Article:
The Enterprise, Wednesday, April 16, 1997
by Darla Atlas, Your Week Editor
In the juvenile mind of Patricia Simpson, Barbie wasn’t made to simply smile prettily, dress up and go for rides in her convertible.
No, Simpson’s Barbie was always getting herself into sticky situations, even ending up in the hospital.
“Other kids always liked to play with me, because I’d make up stories for Barbie,” said Simpson, who now lives in Brier. “My Barbie had all this trauma.”
Seems a promising beginning for Simpson’s present career as a romance writer. After all, those flowery pictures on the covers–called “clinch covers” in the industry–represent some variation of Barbie in the throes of passion with a studly variation of Ken.
Simpson is one of several local novelists who have found their niche in romance writing, the largest-selling genre in the world. But the field is then divided into specific categories. Simpson’s specialty is called “contemporary paranormal.”
“I like to make one the main characters otherworldly,” she said, explaining that her heroes range from computer holograms to ancient warriors raised from the dead. While she would prefer the heroes of her books to always resemble Pierce Brosnan, the cover artists have other ideas, she said.
“I’m always giving them photos (of her image of the hero), but they always come out looking like dancers,” she said.
Simpson’s first book was published in 1990, two years after she started mailing out her manuscripts. Since that time, nine additional novels have hit the stands. Her newest creation, “Jade,” is scheduled to be published in July.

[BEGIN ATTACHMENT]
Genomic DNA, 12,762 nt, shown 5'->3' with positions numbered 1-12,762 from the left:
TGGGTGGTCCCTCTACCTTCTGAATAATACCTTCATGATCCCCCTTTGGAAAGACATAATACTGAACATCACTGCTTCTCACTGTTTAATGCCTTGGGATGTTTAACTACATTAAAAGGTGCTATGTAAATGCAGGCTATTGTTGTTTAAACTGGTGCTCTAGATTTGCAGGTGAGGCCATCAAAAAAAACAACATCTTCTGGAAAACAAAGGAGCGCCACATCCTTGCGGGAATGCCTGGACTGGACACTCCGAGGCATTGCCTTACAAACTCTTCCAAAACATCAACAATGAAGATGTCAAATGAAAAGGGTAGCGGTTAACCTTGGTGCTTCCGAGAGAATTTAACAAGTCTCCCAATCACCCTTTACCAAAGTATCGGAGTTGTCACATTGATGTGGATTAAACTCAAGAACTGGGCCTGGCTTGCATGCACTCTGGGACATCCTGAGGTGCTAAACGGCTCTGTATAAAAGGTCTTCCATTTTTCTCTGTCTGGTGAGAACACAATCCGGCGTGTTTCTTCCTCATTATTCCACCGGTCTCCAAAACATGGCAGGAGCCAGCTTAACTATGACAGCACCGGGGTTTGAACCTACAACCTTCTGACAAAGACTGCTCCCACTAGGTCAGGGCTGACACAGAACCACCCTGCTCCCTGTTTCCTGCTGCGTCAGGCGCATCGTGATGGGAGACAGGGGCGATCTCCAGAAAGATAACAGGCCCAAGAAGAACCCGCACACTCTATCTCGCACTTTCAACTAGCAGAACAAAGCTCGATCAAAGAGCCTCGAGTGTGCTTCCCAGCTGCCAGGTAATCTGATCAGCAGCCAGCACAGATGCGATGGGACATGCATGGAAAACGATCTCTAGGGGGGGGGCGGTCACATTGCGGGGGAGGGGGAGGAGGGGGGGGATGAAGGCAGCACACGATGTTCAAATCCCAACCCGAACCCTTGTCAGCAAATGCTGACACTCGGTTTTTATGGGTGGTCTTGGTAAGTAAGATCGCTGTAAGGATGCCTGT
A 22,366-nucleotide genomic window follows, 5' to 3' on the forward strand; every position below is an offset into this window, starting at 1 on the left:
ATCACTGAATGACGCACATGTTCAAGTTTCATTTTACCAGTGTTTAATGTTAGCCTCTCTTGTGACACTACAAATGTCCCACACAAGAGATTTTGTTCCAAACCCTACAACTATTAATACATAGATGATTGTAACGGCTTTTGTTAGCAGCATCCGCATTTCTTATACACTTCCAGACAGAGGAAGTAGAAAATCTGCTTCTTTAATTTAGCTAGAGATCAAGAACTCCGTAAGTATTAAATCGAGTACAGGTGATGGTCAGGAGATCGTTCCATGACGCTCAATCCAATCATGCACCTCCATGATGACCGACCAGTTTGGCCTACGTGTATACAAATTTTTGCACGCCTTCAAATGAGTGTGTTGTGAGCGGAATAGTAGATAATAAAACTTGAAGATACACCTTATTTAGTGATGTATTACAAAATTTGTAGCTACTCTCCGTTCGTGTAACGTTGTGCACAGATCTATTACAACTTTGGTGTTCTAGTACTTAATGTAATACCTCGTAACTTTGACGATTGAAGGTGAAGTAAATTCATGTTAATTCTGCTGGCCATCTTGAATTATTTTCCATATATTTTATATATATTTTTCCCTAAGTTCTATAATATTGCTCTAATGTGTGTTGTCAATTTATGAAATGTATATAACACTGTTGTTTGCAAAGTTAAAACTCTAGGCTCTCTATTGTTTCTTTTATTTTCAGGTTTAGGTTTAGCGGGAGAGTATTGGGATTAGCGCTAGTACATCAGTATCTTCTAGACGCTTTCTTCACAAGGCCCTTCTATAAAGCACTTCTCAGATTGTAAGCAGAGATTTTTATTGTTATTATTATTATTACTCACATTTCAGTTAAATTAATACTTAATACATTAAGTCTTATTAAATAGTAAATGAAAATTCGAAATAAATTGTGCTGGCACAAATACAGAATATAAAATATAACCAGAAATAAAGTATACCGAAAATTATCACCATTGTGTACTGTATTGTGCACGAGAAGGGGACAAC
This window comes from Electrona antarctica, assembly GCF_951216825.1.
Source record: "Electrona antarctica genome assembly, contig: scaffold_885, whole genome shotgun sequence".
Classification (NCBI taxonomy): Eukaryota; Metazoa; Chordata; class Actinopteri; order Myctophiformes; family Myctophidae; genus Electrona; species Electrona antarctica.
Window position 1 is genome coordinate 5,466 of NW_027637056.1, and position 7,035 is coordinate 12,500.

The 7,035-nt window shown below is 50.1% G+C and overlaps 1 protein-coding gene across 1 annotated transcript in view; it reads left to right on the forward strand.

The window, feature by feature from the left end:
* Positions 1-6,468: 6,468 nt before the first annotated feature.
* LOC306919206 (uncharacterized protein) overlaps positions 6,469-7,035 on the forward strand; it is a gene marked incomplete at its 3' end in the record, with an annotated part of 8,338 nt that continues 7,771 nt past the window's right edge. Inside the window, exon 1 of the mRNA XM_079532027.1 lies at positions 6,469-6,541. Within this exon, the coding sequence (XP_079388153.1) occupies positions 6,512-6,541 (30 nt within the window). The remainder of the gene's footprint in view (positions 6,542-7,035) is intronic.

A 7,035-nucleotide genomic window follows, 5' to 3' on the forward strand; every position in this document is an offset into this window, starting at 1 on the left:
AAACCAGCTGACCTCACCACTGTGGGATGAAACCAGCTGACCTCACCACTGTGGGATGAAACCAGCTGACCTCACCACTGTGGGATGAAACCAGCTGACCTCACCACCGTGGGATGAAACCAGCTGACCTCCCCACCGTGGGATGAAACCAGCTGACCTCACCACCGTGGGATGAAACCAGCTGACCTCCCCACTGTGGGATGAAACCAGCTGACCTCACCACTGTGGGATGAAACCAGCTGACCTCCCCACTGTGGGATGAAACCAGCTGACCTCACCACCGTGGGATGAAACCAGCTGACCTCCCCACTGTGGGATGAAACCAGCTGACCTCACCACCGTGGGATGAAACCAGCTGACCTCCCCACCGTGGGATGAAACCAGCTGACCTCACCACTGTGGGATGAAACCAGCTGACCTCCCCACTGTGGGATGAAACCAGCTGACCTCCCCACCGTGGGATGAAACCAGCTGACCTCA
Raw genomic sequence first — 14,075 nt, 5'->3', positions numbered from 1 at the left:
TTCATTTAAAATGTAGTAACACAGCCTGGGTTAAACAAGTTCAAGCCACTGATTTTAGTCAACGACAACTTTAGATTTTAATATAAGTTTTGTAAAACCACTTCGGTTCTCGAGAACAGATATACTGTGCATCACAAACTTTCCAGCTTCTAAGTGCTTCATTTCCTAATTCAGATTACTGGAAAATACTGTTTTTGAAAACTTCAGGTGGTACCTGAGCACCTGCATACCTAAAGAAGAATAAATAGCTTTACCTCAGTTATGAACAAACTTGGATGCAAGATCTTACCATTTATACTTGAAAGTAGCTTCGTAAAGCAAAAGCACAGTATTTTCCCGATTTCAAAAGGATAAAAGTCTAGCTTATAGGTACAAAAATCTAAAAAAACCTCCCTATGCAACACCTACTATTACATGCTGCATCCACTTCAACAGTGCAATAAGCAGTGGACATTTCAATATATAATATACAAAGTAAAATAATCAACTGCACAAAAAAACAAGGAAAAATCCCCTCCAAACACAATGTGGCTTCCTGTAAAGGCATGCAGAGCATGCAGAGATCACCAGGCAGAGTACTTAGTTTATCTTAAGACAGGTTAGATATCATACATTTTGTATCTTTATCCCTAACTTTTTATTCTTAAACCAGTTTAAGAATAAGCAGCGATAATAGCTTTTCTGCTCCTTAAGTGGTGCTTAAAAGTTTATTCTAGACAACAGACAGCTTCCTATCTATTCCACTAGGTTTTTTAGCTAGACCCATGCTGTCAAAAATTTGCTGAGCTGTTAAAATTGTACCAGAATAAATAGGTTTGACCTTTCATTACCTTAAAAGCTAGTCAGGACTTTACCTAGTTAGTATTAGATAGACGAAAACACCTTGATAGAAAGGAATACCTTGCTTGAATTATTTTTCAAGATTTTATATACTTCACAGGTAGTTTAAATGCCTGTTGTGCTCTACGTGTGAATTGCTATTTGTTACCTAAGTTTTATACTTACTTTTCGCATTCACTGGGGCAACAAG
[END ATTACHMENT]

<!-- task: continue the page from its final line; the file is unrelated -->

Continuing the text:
Simpson, who works part-time as a graphic designer at the University of Washington, has two teen-age girls. (“You can find them at the mall,” she said wryly.) Simpson started pursuing a career as a romance novelist at the same time her marriage was ending.
“The first book I wrote was when Ghost came out,” she recalled. “I was at work one day, thinking about how I love my Macintosh computer and how I wish I could relate to the men in my life as well as I do to my Macintosh. Then I came up with a story about a Scottish ghost coming out of the computer and appearing to the heroine. I always wanted that to happen.”
When she finally received that fateful call from Harper–the publishing company which has printed most of her books–Simpson wasn’t in the best of moods.
“I was in the shower with my dog, giving her a bath,” Simpson said. “I was cranky. When the phone rang, I told my daughter to tell whoever it was I’d call them back. It was New York.”
She took the call and was thrilled by the good news, but was so nervous she couldn’t write anything down, Simpson recalled.
Soon afterward, she hired an agent, and was on her way. Today, Simpson writes two books a year, most of which are set in the Pacific Northwest. The typical pay for a “midlist” author, she said, can range from $5000 to $20,000 per book.
While Simpson enjoys seeing her books on bookshelves in the area, she said the real fun is getting hold of a copy published in other countries. At the back of one of her books translated into Chinese, the “biography” was, well, fictional.
“It said my father was a sailor and my mother was a waitress,” Simpson said. “They said I lived all alone in a fantasy world, which is how I came up with my story ideas.”
The range of scandalous sex scenes is also wide. In some novels, called “sweet romances,” the details of the love affair stop at hand holding and the occasional smooch. On the other end of the spectrum are those that describe a raging passion in full detail.
Simpson’s novels, she admits, are on the racy side.
“You have to forget about your grandmother reading the book,” she said.
© 2003 Patricia Simpson
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